New Stem Cell Treatment, Successful in Mice, May Someday Cure Type 1 Diabetes
When his infant son Sam was diagnosed with type 1 diabetes two decades ago, Doug Melton made himself a promise: He would cure it. When his daughter Emma was diagnosed with the same autoimmune disease at 14, he redoubled his efforts.
Finally he can see the finish line. In a paper published Thursday in the journal Cell, Melton announces that he has created a virtually unlimited supply of the cells that are missing in people with type 1 diabetes.
By replacing these cells—and then protecting them from attack by the body's immune system—Melton, now a professor and stem cell researcher at Harvard, says someday he'll have his cure.
"I think we've shown the problem can be solved," he said.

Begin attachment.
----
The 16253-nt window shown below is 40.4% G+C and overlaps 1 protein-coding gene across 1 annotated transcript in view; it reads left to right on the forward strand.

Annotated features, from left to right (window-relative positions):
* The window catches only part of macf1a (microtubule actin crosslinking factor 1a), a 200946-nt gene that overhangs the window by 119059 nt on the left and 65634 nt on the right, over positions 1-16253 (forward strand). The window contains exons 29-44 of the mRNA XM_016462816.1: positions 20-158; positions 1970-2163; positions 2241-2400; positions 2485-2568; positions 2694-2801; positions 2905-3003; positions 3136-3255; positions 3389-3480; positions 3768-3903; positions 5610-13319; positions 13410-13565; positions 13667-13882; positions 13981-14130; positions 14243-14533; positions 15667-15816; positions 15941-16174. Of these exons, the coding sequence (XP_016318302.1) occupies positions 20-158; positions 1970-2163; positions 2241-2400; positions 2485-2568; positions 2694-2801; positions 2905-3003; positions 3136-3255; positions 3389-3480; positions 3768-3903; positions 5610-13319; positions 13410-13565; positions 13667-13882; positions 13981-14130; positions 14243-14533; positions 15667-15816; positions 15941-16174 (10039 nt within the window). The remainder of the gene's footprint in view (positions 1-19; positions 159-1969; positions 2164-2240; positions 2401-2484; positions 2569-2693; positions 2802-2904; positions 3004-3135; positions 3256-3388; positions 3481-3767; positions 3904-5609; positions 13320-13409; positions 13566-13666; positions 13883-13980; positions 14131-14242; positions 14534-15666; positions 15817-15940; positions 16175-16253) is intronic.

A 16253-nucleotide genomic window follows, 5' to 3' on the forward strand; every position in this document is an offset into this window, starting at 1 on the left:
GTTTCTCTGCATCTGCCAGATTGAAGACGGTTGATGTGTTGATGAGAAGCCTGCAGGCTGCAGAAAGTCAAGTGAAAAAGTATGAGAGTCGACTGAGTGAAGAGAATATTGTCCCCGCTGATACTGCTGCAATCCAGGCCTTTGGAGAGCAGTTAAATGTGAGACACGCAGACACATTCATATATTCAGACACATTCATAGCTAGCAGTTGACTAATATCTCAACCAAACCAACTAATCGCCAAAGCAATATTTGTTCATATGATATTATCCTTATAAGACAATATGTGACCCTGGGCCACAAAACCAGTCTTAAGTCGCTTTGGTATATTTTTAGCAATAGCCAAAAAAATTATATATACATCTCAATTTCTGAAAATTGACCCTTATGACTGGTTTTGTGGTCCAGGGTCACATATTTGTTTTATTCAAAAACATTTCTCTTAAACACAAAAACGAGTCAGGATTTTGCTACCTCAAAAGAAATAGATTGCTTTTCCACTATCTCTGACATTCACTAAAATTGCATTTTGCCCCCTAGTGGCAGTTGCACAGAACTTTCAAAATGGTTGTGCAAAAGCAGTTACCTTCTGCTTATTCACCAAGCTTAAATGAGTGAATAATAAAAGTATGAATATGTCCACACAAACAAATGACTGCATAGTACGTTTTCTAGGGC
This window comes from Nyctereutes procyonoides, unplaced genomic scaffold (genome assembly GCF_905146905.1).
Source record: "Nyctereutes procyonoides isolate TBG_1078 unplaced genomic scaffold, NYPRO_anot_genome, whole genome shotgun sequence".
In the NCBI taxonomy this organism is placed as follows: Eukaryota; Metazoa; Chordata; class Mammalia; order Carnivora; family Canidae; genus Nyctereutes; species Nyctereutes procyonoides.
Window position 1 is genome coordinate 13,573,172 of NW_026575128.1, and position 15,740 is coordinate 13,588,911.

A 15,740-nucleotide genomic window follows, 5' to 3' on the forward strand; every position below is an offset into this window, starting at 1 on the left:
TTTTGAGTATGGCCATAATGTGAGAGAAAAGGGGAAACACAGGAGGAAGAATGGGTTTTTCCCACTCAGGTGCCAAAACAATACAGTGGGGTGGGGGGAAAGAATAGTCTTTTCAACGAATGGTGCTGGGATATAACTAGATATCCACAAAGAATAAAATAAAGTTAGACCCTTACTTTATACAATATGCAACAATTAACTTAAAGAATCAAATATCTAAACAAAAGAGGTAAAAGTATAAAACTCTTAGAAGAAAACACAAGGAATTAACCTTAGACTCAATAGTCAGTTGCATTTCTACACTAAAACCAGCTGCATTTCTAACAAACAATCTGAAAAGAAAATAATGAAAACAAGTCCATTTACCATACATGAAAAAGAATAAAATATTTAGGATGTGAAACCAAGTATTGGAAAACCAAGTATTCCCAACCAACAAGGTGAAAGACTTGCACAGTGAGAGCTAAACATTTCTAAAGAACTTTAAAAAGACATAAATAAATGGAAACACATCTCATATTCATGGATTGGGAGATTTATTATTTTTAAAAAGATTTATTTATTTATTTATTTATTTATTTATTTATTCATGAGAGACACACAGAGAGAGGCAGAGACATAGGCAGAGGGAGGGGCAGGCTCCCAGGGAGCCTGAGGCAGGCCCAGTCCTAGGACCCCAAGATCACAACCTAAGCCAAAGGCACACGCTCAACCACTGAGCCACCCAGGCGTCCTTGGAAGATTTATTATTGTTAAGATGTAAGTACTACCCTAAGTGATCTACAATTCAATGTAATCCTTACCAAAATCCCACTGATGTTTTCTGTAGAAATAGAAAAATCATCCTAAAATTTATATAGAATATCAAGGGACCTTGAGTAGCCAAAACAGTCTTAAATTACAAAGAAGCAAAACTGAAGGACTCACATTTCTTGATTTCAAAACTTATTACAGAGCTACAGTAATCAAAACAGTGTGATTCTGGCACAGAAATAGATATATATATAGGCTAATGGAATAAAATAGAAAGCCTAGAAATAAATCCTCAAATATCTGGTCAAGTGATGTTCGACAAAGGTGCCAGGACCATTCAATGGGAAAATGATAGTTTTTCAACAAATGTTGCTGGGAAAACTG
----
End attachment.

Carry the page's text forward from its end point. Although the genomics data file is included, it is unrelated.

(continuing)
In type 1 diabetes, which usually starts in childhood and affects as many as three million Americans, the person's immune system attacks and destroys beta cells in the pancreas. Melton used stem cells—which can turn into a wide variety of other cell types—to manufacture a new supply of these beta cells, which provide exquisitely fine-tuned responses to sugar levels in the blood.
When you eat, beta cells increase levels of insulin in your blood to process the extra sugar; when you're running on empty, the cells dial down insulin levels.
Since the 1920s, people with type 1 diabetes have been kept alive with insulin injections, though many still face nerve damage, slow wound healing, and even blindness because even the best pumps and monitors are not as effective as the body's beta cells.
The only known cure for type 1 diabetes is a beta cell transplant, which takes the cells from someone wh Continue reading